Yet the United States the marriage rate has declined steadily – it has fallen by 25% since 2000 and by 50% since 1980.
The share of adults who have never married is at an all-time high: 35% of Americans between the ages of 25 and 50 have never married. The decline in the divorce rate that we have seen since 1980 is in large part due to the decrease in the number of marriages.
Marriage and divorce rates reflect our growing economic inequality. Rich people are much more likely to marry and stay married. Among the top third in terms of income, 64% of people are in their first marriage, compared to only 24% in the bottom third. Americans with a college degree are more likely to marry (38% vs. 30%) – before 2000, college graduates were less likely to marry, but the reverse and the gap is widening. Schooled Americans have seen their divorce rate have fallen by about 30% since the early 1980s, when Americans without a college degree have seen theirs increase by about 6%.
Employment is a major factor. Men without full-time jobs are much less likely to marry than employed men. Among men aged 25 to 50 without full-time work, 55% have never married, compared with only 32% of employed men. During this time there is proof that the structure of our social safety net discourages marriage among low-income people.
It widens the embrasures of our already fractured Commonwealth. At a minimum, the partnership of a marriage creates economic strength through shared expenses and consolidated income. The declining marriage rate among already disadvantaged people, combined with the growing number of children being raised in single parent households in this demographic group, can only deepen our economic divide.
The liberalization of divorce laws initially freed many couples from unhappiness, literally saving the lives of women chained to violent men. But ending a marriage that should end is still extremely costly, and our society struggles to provide a stable environment for children that is not based on having two parents under the same roof.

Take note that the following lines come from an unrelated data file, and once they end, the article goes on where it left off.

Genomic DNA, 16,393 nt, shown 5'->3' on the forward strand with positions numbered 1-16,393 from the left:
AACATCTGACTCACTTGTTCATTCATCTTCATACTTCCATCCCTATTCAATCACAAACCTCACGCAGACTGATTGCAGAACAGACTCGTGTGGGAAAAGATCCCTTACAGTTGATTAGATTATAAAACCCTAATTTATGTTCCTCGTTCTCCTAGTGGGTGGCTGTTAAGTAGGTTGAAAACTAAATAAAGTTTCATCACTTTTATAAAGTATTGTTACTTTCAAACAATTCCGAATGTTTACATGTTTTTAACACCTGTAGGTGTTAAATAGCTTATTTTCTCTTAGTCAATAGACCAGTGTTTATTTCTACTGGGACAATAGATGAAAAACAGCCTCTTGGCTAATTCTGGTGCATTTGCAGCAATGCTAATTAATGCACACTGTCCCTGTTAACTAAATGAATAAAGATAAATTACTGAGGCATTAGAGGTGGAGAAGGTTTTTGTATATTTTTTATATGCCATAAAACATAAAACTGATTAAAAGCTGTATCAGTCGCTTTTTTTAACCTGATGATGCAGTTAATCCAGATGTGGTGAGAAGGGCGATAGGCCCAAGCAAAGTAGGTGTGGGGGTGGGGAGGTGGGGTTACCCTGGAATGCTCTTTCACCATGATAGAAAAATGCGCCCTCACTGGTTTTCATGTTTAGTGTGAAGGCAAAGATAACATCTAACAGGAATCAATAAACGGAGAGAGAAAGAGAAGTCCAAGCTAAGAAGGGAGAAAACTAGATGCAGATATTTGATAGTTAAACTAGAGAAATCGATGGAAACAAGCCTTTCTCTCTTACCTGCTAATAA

My father has been married and divorced, to our knowledge, four times. He divorced his last wife at the age of 89, just a year before she died of Parkinson’s disease. At 34, I was divorced.
What can we learn? There is no doubt that we need better marriages. Do we want less divorces? Do the costs of getting out of shame discourage people from forming partnerships in the first place? Does “Divorce” Need a Rebranding? Or do these exit costs encourage people to endure the obstacles that inevitably appear in a relationship, despite our naive expectation that a marriage can absorb all the stressors? Is it wrong to be held responsible for the disappointments of life? It’s complex.
I’m looking for a takeaway, a lesson that will last. Is Marriage Or Divorce Better? I think the answer is yes. Only one truth emerges: Twitter should absolutely leave Jack Dorsey.
Life is so rich